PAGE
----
The natural penis may be more comfortable for the vagina than the circumcised penis. The coronal ridge of the natural penis is more flexible; O’Hara likens it to the resiliency of Jell-O. The circumcised penile head is considerably harder–overly firm and compacted like an unripe tomato. This is because circumcision cuts away 33-50 percent of penile skin. As a result, the skin of the penile shaft can get stretched so tightly during an erection that it pulls down on the skin covering the glans, compressing the tissue of the penis head. The abnormally hardened coronal ridge can then be very uncomfortable to vaginal tissue during intercourse. Women sometimes experience a scraping feeling with each outward stroke and even report discomfort after intercourse or even the next day (note: studies show this is more common in women who are over the age of 35). The brain makes pain-relieving endorphins that may partially block any discomfort during intercourse itself. As a gynecologist, I can tell you that painful intercourse is a very common symptom in women, many of whom blame themselves or who feel that something is wrong with their sexual response….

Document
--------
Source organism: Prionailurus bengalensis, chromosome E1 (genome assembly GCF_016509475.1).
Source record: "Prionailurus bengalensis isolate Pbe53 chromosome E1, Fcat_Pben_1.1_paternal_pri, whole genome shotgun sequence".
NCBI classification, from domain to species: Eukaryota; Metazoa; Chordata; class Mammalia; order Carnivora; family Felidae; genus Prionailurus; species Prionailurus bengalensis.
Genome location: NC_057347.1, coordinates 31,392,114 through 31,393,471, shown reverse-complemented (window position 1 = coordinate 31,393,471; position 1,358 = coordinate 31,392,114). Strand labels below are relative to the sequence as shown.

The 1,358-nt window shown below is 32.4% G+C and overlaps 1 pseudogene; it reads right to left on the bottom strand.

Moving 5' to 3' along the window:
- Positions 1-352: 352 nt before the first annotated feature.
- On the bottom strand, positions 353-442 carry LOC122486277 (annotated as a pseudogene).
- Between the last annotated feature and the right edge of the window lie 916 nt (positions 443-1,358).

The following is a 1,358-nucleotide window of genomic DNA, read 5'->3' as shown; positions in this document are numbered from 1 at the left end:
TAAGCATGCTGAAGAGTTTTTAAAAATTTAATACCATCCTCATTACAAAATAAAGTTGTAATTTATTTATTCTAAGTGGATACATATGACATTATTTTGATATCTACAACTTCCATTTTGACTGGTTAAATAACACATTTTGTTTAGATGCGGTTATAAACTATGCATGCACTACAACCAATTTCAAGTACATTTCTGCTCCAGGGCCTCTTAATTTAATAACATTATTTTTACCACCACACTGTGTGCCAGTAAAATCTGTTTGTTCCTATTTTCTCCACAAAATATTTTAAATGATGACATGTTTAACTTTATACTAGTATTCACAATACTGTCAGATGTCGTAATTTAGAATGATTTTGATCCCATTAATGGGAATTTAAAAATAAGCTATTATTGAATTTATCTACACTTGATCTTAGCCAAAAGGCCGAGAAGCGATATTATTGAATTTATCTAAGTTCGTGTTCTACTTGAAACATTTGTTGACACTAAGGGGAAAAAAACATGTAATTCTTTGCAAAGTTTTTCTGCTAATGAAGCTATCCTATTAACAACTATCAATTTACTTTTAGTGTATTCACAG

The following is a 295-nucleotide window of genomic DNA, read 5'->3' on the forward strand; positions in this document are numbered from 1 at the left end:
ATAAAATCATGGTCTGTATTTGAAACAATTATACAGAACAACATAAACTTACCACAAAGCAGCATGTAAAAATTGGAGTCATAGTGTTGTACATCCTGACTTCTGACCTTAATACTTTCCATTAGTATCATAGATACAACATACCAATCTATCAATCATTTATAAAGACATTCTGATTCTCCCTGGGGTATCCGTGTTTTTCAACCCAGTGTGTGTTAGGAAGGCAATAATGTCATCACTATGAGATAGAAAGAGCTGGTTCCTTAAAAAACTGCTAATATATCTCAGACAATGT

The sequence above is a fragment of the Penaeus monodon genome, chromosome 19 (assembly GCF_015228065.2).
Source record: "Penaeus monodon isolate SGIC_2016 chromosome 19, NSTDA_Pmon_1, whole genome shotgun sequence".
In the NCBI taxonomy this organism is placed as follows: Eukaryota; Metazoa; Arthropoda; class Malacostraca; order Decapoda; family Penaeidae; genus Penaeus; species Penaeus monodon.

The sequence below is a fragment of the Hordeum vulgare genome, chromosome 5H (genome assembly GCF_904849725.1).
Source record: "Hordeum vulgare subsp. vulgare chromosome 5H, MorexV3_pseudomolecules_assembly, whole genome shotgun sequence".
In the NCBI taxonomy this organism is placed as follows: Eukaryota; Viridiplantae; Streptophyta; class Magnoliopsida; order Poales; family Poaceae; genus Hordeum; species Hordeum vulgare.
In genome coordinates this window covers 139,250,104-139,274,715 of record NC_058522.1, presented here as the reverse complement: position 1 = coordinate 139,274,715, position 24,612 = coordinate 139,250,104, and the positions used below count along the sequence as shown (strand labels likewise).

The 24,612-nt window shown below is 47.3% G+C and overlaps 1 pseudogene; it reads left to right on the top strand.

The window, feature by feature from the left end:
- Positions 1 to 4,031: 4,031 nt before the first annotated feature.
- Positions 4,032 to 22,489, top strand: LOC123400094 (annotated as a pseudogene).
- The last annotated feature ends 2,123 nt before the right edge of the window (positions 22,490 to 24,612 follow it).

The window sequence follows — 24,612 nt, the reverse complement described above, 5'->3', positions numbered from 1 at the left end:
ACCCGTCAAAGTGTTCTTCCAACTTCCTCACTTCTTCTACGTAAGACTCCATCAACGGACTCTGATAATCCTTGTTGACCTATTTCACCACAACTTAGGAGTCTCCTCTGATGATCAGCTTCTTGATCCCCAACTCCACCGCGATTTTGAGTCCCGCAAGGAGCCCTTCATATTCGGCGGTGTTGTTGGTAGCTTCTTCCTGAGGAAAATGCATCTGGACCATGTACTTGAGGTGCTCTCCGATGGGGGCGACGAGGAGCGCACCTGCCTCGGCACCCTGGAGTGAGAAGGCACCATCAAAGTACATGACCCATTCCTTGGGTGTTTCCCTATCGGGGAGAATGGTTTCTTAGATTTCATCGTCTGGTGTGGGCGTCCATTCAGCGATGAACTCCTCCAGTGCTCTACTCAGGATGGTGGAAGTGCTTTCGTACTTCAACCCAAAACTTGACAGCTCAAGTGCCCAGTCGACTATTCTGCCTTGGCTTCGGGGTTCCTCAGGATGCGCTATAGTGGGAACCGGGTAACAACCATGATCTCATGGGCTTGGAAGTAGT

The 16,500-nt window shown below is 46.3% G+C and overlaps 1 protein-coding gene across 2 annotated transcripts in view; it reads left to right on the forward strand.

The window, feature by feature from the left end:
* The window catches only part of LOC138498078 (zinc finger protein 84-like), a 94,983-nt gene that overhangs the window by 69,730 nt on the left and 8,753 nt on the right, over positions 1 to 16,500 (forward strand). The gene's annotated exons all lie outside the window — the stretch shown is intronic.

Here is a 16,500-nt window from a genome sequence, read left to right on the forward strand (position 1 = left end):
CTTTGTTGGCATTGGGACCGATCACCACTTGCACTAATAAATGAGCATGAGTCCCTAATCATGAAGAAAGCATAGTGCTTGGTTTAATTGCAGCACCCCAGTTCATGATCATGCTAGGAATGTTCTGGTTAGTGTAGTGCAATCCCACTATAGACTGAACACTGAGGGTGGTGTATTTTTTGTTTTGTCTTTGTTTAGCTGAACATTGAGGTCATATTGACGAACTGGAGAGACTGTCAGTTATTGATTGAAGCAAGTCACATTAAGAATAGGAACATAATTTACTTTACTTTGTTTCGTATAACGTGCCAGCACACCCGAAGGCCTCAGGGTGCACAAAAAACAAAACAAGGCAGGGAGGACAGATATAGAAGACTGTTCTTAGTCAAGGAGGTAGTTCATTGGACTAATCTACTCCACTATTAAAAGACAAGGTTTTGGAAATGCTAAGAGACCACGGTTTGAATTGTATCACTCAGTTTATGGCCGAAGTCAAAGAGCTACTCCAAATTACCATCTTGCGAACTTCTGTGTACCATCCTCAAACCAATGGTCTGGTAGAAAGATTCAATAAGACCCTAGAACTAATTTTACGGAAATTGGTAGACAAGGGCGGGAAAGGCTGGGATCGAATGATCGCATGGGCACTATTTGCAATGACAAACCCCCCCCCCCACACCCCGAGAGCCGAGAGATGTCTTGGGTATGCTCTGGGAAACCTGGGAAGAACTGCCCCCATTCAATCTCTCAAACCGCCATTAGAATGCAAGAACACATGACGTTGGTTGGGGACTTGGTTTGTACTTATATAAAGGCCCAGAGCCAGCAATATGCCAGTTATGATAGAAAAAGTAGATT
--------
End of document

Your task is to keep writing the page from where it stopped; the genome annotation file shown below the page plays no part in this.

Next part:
Circumcised sex may cause the vagina to abnormally tense up and decrease its lubrication. Women report more problems with lubrication when having sex with circumcised men, possibly because of irritation from the harder tip and involuntary tensing against it, and also because the longer stroke length tends to remove lubrication from the vagina. Often an artificial lubricant is necessary.
Wow…so not only does the boy suffer from circumcision, but we women might as well! I’ve got to admit…after learning about this a few years back, I felt I had been robbed of something, not just my husband.
My husband and I did not have our sons circumcised for a variety of factors–the lack of a clear cut medical need (and here), lack of Christian religious directive (Jewish) (Islamic), knowledge that the original circumcision commanded to Abraham is not the same as the circumcision that is performed today, and the bottom line that it seemed to us to be an extremely painful elective cosmetic surgery that we felt our sons should be the ones to make the decision on.
So here’s my hope for Independence Day…that sometime soon the majority of newborn boys will never feel the restraint of the circumstraint board.